JTF (just the facts): Published in 2014 by Trolley Books (here). Hardcover, 96 pages, with 64 black and white photographs. There are no texts or essays included. (Spread shots below.)
Comments/Context: If there is one consistent failure mode in today’s conceptual photography, it is the tendency for the work to become too self-consciously serious. When images go too far in their efforts to impress us with their obtuse braininess, all the life is drained out, leaving us with flat pictures that are full of arcane academic rigor but that fail to move us. Back in the 1970s, pioneers of photoconceptualism like Baldessari, Cumming, Wegman, and others deftly avoided this hermetically sealed trap by introducing an element of wry visual humor into their work. They brought playfulness to the party, cleverly exploring the limits of camera-based seeing via optical tricks and carefully staged set-ups, injecting lively energy into often cerebral experiments in perspective and scale.
While British photographer Robin Maddock’s new book isn’t a formal conceptual exercise exactly, the project certainly shares the gleeful spirit of the early photoconceptualists. Using the sun blasted streets of California as his stage, Maddock has introduced three unlikely props: a ping pong ball, a sheet of paper, and various amounts of milk, each an unexpected flash of white in an otherwise ordinary scene. These three objects (and their shadows) offer him a surprisingly wide variety of visual options to juxtapose with the surroundings. He has round (the ping pong ball), rectangular (the paper), and fluid form fitting (the milk) physical shapes, and motions that include floating and bouncing (the ping pong ball), drifting and blowing (the paper), and dripping, puddling, and pouring (the milk).
Maddock creates a kind of magic with these choices, mixing blinding white and deep Metzker-like black in high contrast compositions that feel quirky and light. The ping pong ball has the most jaunty personality, soaring toward a basketball hoop, sizing itself up with balloons, bounding down the sidewalk, and jumping in the swimming pool, its twin black circle shadow never far behind. Not surprisingly, the milk is more of a shape shifter, filling up loafers and a paper lunch bag, falling down an airshaft, and oozing along an arrow straight crack in the sidewalk. The paper is at the mercy of the unseen wind, getting caught in the keys of a decaying piano, tagging along on a pedestrian’s shoe, and flattening itself against plate glass windows and mirrors. Each scene feels playfully interrupted, the prop recalibrating our experience of the setting. In a few of the images, Maddock’s shadow intrudes with a Friedlander-ish lean, adding a dark silhouette to his selection of visual motifs.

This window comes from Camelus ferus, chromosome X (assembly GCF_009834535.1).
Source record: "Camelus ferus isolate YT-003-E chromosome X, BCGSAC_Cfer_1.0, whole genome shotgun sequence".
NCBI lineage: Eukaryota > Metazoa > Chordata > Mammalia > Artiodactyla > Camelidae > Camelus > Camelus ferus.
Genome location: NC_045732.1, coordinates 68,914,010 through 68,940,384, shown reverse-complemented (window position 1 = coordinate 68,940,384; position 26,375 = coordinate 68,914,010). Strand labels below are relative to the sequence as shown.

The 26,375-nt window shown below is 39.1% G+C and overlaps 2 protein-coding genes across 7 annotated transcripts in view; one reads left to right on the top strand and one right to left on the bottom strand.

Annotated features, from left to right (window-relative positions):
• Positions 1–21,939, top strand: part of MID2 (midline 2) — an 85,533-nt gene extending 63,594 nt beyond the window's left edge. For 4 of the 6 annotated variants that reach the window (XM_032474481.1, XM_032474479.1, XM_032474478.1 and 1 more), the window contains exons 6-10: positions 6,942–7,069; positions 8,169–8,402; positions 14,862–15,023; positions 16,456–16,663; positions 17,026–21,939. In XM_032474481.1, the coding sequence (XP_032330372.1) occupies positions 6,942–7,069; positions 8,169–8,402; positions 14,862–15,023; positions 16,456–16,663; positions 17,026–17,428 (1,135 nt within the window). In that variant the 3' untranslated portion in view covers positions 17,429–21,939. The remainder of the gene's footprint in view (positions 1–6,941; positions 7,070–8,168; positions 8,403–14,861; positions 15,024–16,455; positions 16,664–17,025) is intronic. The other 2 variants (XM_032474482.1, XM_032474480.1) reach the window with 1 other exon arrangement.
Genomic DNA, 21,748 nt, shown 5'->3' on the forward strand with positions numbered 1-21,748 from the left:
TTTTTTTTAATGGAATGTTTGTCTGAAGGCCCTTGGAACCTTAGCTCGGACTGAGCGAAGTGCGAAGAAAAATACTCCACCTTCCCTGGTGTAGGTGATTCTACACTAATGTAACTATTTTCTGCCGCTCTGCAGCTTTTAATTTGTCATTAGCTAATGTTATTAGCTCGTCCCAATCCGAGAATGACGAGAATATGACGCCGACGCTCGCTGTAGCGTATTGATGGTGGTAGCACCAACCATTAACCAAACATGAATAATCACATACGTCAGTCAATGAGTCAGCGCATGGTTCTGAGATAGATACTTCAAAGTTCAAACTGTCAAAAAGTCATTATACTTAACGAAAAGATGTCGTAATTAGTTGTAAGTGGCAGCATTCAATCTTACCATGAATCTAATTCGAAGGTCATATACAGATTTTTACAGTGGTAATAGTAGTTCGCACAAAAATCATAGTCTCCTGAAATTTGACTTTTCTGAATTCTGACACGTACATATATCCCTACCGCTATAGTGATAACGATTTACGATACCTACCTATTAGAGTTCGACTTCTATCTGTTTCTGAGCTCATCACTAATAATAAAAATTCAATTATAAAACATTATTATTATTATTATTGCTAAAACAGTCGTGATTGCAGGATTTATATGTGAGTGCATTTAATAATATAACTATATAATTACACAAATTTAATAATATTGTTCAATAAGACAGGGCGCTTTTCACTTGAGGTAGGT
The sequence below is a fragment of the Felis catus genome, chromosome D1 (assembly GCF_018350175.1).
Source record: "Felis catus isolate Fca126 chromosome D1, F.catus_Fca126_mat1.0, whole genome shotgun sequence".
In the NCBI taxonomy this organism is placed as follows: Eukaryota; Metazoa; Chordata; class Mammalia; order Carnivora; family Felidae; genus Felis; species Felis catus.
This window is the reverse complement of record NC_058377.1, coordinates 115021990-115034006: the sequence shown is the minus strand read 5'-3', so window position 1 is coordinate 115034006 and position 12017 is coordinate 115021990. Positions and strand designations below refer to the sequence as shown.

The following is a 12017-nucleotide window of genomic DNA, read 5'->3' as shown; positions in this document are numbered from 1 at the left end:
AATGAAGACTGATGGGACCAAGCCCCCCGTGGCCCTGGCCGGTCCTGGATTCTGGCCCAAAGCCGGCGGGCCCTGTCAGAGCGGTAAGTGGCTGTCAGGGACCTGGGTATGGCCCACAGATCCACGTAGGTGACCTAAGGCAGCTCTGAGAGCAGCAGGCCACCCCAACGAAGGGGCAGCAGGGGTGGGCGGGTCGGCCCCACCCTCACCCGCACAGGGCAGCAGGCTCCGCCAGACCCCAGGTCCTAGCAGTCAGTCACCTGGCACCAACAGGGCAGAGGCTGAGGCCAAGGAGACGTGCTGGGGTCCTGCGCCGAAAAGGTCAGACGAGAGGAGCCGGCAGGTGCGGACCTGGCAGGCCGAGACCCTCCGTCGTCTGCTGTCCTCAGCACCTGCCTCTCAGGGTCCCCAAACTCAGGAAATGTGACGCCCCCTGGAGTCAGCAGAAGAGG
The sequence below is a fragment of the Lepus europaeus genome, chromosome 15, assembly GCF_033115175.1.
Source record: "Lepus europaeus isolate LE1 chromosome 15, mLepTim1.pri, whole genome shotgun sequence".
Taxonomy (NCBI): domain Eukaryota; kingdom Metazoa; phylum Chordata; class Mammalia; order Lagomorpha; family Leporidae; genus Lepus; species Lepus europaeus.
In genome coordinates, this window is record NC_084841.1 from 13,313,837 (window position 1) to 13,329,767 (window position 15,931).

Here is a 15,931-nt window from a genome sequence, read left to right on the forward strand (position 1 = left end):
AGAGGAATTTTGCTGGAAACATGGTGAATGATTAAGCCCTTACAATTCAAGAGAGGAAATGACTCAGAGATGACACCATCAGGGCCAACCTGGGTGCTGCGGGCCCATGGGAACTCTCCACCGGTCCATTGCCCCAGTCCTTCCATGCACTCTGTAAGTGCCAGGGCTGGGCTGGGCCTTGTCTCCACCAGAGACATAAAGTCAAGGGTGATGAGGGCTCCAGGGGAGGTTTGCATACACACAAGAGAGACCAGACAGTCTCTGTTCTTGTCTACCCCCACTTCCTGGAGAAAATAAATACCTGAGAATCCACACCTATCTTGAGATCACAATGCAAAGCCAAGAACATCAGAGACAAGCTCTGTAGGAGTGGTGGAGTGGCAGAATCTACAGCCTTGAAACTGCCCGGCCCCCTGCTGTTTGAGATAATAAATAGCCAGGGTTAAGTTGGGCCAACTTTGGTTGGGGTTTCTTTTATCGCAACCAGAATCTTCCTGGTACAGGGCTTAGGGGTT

The reason this doesn’t devolve into a Where’s Waldo, find the ping pong ball cuteness is that Maddock’s sense for contrast and composition is finely honed, especially when it comes to shadow play and whitewashed brightness. Both the ping pong ball and a dangling pay phone handset create doubled shadows in one image, the white of the sidewalk and the black of underneath zone creating a gloriously angled, almost noir feel; the ominously floating ball in the dark library stacks has a similar sense of don’t walk around the corner foreboding. Maddock does eventually give us a seemingly dead body (with a smart dark black pool of blood to contrast with other white milk puddles we’ve seen), but we’re quickly brought back to more formal concerns, where sidewalks, door frames, chain link fences, and light poles create geometries of white and black for the objects to play with. It’s hard not to smile just a little when the ball jumps over the estate sale box or the milk pours over a statue like bird droppings.
I wish more contemporary photography had the knowing humor of Maddock’s small project. But don’t let that impishness distract you from the controlled complexity Maddock has created; underneath that frisky exterior are a group of consistently quick-witted and well-crafted photographs that will have much more durability than their whimsical flavor might predict.
Collector’s POV: Robin Maddock is represented by TJ Boulting in London (here). His work has little secondary market history, so gallery retail remains the best option for those collectors interested in following up.
A very well observed review of a clever and funny book. Maddock’s two previous books were in a completely different, that is, photo-journalistic, style. In particular ‘Our kids are going to hell’ is excellent and was noted as such in the recent Parr Badger vol III. Anyway he seems a talented fellow and one to watch out for.